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I'm after a virtual printer which takes each page of "printed" output and converts into multiple images (one image for each page)... eg. .jpg, or .png, etc..

I'm specifically looking for something to work with Open-Office Writer, but I assume that such a virtual printer would work across the board for any app which can send its output to a "printer".

Is there such a thing in the Ubuntu repository?

PS. I want one "normal" picture image per page.. ie Many images are output.
...(like the Snagit virtual printer in Windows)

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  • is the image format important? you could print to file, and set the output type as svg?
    – richzilla
    Nov 19 '10 at 19:07
  • The format is not critical in this instance... and I've just realized how little I know about .svg as a picture format... I'd prefer a more general (common) format, but this may suit.... just looked at the "print to file" options, but I can't see the "svg" option anywhere... (I'll take another look at it...
    – Peter.O
    Nov 19 '10 at 19:54
3

Does it need to be an image file rather than a PDF? If not, you could use

sudo apt-get install cups-pdf

With ImageMagick you can convert PDFs to images from the command line but maybe that's getting too longwinded. Also, though I don't have it installed on the machine I'm currently used, I read on blog comment that GIMP can open PDFs...?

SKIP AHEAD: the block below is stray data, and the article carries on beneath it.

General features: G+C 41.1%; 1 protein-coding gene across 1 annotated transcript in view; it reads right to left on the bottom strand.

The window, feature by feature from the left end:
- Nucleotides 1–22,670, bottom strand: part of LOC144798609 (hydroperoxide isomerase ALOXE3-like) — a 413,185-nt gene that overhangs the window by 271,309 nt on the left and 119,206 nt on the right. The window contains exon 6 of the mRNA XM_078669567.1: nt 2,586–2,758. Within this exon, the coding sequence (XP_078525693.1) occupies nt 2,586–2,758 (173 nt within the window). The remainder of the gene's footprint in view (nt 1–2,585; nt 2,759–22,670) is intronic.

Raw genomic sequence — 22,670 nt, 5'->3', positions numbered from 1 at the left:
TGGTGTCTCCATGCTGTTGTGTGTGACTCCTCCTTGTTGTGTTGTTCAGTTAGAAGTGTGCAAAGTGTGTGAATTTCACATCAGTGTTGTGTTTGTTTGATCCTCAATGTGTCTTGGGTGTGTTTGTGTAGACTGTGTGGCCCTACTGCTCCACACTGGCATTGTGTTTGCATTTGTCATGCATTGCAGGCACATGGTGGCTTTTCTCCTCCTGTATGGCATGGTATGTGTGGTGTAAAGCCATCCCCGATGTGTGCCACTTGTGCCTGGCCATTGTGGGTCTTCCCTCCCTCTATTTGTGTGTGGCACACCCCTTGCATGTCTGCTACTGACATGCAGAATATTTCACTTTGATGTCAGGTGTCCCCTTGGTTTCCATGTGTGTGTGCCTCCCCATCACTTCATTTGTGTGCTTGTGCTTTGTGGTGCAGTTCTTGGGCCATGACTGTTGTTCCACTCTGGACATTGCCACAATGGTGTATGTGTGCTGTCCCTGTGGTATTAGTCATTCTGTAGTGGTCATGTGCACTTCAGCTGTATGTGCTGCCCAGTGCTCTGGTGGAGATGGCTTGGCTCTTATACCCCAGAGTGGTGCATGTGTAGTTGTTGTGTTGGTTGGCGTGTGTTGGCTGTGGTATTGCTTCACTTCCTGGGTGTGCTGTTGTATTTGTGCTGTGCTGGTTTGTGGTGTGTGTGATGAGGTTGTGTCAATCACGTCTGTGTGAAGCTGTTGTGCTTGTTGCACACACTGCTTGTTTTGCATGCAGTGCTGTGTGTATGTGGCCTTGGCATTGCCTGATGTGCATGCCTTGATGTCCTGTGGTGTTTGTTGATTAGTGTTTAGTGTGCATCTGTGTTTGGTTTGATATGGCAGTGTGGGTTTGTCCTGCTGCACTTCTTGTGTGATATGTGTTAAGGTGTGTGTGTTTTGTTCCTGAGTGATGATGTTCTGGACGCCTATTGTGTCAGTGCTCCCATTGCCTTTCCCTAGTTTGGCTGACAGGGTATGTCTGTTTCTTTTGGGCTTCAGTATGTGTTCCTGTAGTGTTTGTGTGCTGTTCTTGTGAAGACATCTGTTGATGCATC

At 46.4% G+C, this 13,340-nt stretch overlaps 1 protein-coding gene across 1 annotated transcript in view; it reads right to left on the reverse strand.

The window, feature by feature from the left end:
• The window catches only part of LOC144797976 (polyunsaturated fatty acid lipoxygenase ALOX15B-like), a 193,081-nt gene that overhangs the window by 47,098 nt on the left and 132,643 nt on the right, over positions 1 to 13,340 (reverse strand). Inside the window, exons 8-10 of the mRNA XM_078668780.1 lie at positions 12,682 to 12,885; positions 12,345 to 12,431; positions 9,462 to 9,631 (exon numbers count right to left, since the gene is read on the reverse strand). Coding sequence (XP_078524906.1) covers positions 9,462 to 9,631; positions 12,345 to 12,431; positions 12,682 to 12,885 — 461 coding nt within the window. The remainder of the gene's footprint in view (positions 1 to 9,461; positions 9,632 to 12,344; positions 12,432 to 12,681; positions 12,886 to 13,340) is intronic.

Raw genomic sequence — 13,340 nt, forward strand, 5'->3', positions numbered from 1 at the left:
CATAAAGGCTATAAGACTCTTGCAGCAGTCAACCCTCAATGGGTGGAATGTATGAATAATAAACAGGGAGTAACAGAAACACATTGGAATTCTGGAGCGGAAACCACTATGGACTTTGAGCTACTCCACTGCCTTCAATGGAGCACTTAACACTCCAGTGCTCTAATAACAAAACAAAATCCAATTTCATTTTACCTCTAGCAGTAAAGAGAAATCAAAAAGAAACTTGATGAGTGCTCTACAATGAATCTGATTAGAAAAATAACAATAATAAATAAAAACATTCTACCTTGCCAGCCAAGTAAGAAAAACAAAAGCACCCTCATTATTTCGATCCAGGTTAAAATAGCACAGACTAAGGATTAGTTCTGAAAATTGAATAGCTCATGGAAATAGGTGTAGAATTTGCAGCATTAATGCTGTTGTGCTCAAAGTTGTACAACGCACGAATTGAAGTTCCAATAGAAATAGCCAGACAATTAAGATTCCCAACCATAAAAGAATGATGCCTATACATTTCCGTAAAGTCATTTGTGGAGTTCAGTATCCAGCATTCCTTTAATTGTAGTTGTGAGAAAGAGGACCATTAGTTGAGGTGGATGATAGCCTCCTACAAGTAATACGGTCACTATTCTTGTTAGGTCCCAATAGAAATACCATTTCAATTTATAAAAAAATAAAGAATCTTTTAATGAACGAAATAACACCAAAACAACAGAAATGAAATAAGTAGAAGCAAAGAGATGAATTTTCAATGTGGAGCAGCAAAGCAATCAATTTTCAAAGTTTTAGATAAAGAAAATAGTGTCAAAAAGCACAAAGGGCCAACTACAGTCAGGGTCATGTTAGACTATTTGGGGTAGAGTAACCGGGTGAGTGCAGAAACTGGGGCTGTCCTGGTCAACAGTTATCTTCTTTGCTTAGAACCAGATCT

2
  • 1
    Thanks.. I do specifially want individual images... I've just added more detail to my question.
    – Peter.O
    Nov 19 '10 at 18:55
  • 1
    I've checked it out a bit more (now that I've learnt a bit more and almost know what I'm doing :), and yes, yes, yes :) ImageMagick works! ...and so easy! ...using one of ImageMagicks tools: convert -density 400 /home/fred/PDF/test.pdf test%d.jpg ... (Also I've learnt just today of a command line app to convert any/all OpenOffice format files to any other; eg. pdf .. it is called unoconv and is available in the Ubunto repository... These two tools working together make it all very simple... Thanks
    – Peter.O
    Nov 21 '10 at 10:02
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First print your document as pdf and then you can convert it to jpg or png using GIMP.

Printing your document as pdf:

Open your document in open office,and then click pdf option to export your document as pdf or goto file menu and choose export as pdf.

alt text

Converting pdf to jpg|png:

Open your pdf in GIMP(Right click your pdf and then choose Open with GIMP Image Editor)

Now again goto file menu and select the option save as,Now be sure you choose the correct format.Choose JPG or PNG to save that pdf file into image format..

3
  • karthick, I'll try your method, and see how it compares to the one I just posted.... I think though, that based on other .pdf to image foemats methods I've seen.... it may result in a single jpg... (which is not what I want).. .but I'll check now...
    – Peter.O
    Nov 20 '10 at 9:34